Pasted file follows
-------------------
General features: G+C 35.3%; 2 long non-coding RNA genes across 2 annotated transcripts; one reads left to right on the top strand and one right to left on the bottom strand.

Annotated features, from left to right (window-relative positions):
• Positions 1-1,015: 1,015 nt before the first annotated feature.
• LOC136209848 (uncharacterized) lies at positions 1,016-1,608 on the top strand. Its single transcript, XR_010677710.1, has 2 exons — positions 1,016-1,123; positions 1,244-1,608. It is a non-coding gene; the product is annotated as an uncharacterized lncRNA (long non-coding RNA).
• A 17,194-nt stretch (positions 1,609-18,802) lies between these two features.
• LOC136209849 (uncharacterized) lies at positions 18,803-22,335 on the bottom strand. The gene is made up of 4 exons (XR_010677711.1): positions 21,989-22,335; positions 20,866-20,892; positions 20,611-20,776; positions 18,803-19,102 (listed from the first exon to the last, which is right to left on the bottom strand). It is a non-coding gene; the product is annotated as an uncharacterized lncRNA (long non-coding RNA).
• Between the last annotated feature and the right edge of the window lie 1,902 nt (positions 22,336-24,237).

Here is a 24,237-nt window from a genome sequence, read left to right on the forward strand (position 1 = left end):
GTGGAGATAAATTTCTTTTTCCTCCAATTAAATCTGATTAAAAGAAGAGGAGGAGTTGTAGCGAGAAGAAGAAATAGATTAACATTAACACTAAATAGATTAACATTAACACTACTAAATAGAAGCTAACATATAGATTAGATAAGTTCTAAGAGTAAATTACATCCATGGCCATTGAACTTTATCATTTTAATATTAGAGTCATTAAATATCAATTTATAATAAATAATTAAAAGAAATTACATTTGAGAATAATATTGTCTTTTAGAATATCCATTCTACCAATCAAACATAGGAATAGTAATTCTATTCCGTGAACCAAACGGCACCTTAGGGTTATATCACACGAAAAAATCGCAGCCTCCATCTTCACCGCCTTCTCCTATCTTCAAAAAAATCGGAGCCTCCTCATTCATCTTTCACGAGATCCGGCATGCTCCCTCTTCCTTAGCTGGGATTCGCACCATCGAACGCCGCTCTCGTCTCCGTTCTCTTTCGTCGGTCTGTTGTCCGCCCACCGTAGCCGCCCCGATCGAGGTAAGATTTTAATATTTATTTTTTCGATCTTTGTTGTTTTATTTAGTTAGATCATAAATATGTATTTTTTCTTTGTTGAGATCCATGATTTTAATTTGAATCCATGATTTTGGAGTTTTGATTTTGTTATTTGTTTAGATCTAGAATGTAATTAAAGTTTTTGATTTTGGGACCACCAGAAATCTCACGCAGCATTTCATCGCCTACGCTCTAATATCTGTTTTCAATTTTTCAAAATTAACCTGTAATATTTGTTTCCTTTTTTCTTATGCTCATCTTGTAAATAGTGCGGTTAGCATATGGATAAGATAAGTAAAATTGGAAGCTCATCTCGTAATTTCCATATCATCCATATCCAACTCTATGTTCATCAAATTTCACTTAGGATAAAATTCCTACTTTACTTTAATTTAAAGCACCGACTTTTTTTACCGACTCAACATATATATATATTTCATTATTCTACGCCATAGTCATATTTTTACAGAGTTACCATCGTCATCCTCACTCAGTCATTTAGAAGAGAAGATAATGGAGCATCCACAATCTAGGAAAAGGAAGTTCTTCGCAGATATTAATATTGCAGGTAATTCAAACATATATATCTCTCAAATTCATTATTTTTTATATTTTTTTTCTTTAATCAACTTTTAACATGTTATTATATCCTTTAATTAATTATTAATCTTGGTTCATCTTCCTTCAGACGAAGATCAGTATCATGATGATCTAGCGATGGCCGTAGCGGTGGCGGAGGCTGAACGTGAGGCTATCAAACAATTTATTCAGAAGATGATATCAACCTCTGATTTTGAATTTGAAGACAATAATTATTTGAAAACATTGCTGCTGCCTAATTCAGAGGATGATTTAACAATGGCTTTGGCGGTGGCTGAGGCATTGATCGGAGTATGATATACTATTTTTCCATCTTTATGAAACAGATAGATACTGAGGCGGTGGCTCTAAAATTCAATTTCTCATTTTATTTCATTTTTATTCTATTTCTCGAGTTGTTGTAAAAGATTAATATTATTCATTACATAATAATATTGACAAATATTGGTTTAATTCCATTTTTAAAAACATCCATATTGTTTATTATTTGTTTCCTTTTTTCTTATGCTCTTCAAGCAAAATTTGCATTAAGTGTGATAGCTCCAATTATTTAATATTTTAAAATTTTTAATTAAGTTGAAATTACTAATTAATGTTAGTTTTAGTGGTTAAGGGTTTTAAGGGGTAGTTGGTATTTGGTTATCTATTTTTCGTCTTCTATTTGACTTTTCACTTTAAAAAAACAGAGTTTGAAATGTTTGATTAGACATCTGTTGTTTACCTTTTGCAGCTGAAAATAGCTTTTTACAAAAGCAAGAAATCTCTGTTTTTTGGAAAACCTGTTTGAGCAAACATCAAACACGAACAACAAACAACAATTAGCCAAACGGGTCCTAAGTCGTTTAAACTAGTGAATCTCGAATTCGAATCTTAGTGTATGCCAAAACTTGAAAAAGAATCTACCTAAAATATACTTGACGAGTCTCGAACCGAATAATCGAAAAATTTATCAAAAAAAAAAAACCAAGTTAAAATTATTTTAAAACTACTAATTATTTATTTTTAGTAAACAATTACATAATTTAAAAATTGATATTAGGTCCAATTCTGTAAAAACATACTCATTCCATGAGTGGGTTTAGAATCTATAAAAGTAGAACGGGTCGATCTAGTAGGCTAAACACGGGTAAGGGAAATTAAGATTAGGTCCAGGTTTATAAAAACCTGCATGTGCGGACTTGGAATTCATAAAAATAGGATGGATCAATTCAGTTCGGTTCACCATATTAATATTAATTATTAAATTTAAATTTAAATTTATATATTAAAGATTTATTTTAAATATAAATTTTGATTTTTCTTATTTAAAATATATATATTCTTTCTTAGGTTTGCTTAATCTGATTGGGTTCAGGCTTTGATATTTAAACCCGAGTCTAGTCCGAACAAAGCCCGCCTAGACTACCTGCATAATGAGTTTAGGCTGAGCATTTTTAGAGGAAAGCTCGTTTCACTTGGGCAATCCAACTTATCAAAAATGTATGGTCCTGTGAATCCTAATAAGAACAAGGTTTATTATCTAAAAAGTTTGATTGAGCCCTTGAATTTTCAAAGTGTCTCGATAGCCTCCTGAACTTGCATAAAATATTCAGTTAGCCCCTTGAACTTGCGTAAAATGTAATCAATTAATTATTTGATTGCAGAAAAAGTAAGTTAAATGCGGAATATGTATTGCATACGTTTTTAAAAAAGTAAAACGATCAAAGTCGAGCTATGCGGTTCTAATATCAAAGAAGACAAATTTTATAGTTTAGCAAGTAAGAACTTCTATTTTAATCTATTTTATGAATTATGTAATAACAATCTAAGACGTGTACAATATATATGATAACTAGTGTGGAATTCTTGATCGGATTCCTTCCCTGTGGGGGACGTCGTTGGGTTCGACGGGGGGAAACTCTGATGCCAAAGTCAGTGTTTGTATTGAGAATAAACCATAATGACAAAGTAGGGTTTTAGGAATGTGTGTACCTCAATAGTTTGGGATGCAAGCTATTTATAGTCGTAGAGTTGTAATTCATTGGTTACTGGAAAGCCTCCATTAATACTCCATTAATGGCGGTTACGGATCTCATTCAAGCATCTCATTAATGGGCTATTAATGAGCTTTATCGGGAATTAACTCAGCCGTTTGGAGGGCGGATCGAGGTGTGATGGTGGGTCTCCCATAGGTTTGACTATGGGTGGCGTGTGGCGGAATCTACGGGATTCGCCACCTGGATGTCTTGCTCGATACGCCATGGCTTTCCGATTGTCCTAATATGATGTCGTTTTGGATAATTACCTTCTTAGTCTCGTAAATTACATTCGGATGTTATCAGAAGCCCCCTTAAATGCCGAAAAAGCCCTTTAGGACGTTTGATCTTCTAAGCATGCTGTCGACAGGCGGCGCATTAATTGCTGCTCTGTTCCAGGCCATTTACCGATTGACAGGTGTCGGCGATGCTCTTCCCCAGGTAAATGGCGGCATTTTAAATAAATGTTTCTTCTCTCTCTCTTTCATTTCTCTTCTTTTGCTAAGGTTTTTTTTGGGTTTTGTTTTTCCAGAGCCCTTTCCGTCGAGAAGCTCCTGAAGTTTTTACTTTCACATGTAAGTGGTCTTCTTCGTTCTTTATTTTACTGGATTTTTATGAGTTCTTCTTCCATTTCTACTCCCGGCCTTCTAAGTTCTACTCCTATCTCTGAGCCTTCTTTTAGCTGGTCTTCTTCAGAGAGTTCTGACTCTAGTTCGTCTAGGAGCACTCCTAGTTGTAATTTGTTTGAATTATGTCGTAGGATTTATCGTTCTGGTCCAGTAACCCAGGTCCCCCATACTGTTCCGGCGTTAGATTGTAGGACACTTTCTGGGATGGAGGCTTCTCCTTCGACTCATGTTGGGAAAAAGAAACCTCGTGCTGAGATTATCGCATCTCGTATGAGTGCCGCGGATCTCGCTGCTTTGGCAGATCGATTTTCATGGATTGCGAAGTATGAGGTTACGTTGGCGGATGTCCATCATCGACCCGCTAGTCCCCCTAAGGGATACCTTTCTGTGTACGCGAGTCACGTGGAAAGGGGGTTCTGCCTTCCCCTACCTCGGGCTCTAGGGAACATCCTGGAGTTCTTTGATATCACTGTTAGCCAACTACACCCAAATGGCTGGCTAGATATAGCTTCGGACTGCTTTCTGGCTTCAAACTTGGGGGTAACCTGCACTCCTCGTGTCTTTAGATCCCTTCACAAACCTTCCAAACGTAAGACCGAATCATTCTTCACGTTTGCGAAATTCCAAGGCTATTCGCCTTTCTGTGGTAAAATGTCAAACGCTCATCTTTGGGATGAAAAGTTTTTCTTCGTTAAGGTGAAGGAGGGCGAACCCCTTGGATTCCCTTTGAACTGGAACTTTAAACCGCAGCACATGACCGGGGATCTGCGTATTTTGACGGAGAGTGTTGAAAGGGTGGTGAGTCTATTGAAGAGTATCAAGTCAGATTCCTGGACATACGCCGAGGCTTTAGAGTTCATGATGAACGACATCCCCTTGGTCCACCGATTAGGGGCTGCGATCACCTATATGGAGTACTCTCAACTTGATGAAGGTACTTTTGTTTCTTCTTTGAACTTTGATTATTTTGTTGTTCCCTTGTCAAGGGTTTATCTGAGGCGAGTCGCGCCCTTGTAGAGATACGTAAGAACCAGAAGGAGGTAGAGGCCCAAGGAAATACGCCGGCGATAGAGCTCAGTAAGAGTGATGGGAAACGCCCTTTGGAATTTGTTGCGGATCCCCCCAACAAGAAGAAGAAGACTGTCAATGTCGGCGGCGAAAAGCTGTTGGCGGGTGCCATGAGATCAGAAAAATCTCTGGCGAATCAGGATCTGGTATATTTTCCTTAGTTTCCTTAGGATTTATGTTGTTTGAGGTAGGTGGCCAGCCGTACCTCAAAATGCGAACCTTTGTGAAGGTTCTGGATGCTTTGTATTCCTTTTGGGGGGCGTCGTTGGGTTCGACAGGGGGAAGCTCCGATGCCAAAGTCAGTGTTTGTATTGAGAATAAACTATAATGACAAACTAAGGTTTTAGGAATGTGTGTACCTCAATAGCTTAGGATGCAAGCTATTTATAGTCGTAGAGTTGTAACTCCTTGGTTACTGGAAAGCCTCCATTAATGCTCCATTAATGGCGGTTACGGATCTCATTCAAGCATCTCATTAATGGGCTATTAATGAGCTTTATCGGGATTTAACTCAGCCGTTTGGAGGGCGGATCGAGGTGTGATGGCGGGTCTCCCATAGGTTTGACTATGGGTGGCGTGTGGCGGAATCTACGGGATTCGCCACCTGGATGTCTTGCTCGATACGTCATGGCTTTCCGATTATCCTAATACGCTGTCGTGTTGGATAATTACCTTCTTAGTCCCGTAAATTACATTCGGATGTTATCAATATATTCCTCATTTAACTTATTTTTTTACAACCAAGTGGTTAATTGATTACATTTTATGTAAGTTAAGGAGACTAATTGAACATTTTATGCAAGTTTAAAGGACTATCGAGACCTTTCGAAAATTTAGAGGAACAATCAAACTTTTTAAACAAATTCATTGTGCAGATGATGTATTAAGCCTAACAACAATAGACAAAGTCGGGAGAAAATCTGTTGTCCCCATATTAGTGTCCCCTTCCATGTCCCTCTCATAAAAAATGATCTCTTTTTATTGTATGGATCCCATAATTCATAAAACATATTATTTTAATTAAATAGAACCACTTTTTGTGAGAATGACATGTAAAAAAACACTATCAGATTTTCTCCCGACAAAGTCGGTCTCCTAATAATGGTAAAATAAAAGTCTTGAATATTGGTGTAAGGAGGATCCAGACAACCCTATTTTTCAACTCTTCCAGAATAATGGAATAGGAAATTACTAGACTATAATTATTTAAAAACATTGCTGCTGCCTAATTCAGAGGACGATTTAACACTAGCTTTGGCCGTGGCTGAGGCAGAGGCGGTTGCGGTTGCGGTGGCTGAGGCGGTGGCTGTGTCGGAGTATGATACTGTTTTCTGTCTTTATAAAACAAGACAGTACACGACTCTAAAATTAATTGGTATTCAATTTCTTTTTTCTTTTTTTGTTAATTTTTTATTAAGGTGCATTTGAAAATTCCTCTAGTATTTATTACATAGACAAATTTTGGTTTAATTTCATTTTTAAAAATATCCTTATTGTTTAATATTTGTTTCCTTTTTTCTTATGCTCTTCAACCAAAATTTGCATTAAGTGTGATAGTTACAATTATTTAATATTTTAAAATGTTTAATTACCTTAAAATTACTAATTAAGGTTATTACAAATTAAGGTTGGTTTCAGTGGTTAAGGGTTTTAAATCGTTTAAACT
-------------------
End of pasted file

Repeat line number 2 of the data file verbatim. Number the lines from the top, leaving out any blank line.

Annotated features, from left to right (window-relative positions):